Every investor would love to stumble upon the perfect stock. But will you ever really find a stock that provides everything you could possibly want?
One thing's for sure: You'll never discover truly great investments unless you actively look for them. Let's discuss the ideal qualities of a perfect stock and then decide whether IBM
The quest for perfection
Stocks that look great based on one factor may prove horrible elsewhere, making due diligence a crucial part of your investing research. The best stocks excel in many different areas, including these important factors:
- Growth. Expanding businesses show healthy revenue growth. While past growth is no guarantee that revenue will keep rising, it's certainly a better sign than a stagnant top line.
- Margins. Higher sales mean nothing if a company can't produce profits from them. Strong margins ensure that company can turn revenue into profit.
- Balance sheet. At debt-laden companies, banks and bondholders compete with shareholders for management's attention. Companies with strong balance sheets don't have to worry about the distraction of debt.
- Money-making opportunities. Return on equity helps measure how well a company is finding opportunities to turn its resources into profitable business endeavors.
- Valuation. You can't afford to pay too much for even the best companies. By using normalized figures, you can see how a stock's simple earnings multiple fits into a longer-term context.
- Dividends. For tangible proof of profits, a check to shareholders every three months can't be beat. Companies with solid dividends and strong commitments to increasing payouts treat shareholders well.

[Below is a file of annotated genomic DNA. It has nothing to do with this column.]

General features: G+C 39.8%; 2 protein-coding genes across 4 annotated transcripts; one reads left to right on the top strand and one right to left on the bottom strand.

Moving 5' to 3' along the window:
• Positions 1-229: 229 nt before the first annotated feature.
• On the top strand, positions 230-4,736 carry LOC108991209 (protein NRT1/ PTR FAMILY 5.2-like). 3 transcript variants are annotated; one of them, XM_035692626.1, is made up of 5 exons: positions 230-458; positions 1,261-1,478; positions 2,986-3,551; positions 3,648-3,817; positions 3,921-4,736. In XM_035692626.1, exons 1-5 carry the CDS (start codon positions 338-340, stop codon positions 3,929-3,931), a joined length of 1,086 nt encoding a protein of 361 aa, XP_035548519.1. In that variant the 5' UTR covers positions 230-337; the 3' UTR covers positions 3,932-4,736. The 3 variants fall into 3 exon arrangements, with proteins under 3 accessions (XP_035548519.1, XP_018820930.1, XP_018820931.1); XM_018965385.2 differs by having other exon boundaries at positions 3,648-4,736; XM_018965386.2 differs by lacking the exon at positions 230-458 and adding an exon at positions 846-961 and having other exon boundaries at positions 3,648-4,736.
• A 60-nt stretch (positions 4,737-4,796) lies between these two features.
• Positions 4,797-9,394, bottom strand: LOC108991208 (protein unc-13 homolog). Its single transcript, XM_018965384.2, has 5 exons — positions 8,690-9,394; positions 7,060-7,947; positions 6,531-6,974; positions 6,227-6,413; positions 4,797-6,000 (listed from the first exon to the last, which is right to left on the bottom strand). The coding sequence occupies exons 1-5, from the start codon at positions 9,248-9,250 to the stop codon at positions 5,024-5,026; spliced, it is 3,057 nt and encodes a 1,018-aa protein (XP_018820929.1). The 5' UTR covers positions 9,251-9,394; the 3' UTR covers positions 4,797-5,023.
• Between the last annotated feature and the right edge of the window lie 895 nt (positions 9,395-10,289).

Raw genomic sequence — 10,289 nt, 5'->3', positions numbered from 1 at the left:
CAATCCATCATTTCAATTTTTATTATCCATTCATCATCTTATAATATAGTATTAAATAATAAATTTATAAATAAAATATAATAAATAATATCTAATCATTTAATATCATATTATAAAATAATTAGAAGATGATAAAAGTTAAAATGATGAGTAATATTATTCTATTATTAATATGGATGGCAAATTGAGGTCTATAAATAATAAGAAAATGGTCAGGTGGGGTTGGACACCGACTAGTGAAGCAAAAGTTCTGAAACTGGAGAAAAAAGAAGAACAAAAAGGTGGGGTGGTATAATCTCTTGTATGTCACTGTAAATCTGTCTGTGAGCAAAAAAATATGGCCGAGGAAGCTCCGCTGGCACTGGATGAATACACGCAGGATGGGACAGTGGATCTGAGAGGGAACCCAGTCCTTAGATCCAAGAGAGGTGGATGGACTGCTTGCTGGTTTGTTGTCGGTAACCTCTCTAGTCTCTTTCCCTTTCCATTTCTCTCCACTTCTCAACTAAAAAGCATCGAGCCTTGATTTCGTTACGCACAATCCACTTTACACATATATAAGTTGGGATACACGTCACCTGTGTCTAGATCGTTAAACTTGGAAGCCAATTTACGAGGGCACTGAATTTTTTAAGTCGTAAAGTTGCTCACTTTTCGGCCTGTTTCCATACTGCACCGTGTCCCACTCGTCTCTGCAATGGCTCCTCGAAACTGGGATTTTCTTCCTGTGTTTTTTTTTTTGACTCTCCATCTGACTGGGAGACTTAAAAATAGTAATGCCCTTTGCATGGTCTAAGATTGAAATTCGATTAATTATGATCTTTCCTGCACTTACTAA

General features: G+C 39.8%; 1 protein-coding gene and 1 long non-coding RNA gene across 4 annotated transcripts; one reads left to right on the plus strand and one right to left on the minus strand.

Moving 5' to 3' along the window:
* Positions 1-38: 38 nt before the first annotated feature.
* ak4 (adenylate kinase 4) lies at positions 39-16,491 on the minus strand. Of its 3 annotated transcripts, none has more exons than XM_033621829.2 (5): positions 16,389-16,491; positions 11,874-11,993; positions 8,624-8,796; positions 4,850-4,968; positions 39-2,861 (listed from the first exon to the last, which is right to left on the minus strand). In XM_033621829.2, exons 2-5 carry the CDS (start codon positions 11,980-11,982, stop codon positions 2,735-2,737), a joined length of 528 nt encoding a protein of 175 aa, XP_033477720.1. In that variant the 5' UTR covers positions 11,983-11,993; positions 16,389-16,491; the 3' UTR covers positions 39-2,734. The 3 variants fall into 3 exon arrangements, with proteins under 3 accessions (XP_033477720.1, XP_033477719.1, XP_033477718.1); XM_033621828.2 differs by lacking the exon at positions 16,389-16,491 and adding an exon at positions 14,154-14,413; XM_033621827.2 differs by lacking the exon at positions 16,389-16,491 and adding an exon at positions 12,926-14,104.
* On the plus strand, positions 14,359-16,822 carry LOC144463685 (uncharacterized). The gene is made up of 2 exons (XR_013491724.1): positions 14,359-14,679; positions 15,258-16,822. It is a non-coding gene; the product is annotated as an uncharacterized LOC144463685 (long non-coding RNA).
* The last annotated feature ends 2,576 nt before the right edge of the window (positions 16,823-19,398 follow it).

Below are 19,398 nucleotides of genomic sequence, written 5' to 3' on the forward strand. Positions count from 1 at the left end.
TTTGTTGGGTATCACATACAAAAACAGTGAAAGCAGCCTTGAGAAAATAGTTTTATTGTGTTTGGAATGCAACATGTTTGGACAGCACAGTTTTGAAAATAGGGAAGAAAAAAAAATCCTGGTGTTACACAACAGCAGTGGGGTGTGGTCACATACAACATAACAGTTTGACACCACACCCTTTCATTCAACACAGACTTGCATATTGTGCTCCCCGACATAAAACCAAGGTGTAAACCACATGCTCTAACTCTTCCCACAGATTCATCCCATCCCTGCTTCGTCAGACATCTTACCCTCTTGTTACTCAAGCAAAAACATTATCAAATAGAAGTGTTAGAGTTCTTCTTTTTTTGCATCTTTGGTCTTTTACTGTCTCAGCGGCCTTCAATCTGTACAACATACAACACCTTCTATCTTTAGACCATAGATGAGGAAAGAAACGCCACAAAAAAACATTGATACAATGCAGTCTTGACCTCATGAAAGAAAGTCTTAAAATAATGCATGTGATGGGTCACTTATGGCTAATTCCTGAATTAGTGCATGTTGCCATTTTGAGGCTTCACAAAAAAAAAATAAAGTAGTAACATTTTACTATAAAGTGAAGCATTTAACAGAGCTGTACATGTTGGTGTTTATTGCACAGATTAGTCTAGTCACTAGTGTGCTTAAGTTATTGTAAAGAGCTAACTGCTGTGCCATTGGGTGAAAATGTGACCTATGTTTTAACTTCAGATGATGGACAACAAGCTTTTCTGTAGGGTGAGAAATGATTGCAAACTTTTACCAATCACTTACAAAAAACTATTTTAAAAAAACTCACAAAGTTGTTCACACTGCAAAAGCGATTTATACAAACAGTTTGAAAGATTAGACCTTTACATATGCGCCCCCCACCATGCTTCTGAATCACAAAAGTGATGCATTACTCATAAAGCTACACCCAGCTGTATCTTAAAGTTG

With those factors in mind, let's take a closer look at IBM.
What We Want to See
Pass or Fail?
|Growth||5-Year Annual Revenue Growth > 15%||3.4%||Fail|
|1-Year Revenue Growth > 12%||7.4%||Fail|
|Margins||Gross Margin > 35%||46.4%||Pass|
|Net Margin > 15%||14.7%||Fail|
|Balance Sheet||Debt to Equity < 50%||128.3%||Fail|
|Current Ratio > 1.3||1.18||Fail|
|Opportunities||Return on Equity > 15%||69.3%||Pass|
|Valuation||Normalized P/E < 20||16.68||Pass|
|Dividends||Current Yield > 2%||1.7%||Fail|
|5-Year Dividend Growth > 10%||24.6%||Pass|
|Total Score||4 out of 10|
Source: Capital IQ, a division of Standard & Poor's. Total score = number of passes.
With 4 points, Big Blue doesn't look all that big. But even if the tech giant's high-growth days are over, IBM is proving that it still has what it takes to compete in the industry.
IBM is well known for its hardware, spanning generations from electric typewriters to PCs and mainframe computers. What has helped IBM survive and thrive, however, is its increasing vertical integration, by which the company aims to deliver not just hardware to help customers establish a technology infrastructure but also the software and services they need to manage and maintain it.
That strategy has given IBM two things. First, it's helped IBM boost its margins over the years, helping with profitability. More importantly, IBM now has a moat against both hardware sellers Hewlett-Packard
Another source of strength comes from IBM's reach around the world. With almost two-thirds of its revenue coming from outside the Americas, IBM has more geographical diversity than even tech consultant Accenture
With only modest growth and a decent amount of leverage on its balance sheet, IBM may find that its days of topping the perfect-stock list are gone for good. But the stock is still worth considering, especially for conservative investors who prefer tried-and-true companies with good income prospects.
No stock is a sure thing, but some stocks are a lot closer to perfect than others. By looking for the perfect stock, you'll go a long way toward improving your investing prowess and learning how to separate out the best investments from the rest.
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Finding the perfect stock is only one piece of a successful investment strategy. Get the big picture by taking a look at our 13 Steps to Investing Foolishly.
Fool contributor Dan Caplingerdoesn't own shares of the companies mentioned in this article. The Motley Fool owns shares of Oracle and IBM. Motley Fool newsletter services have recommended buying shares of Accenture. We Fools don't all hold the same opinions, but we all believe that considering a diverse range of insights makes us better investors. The Fool has a disclosure policy.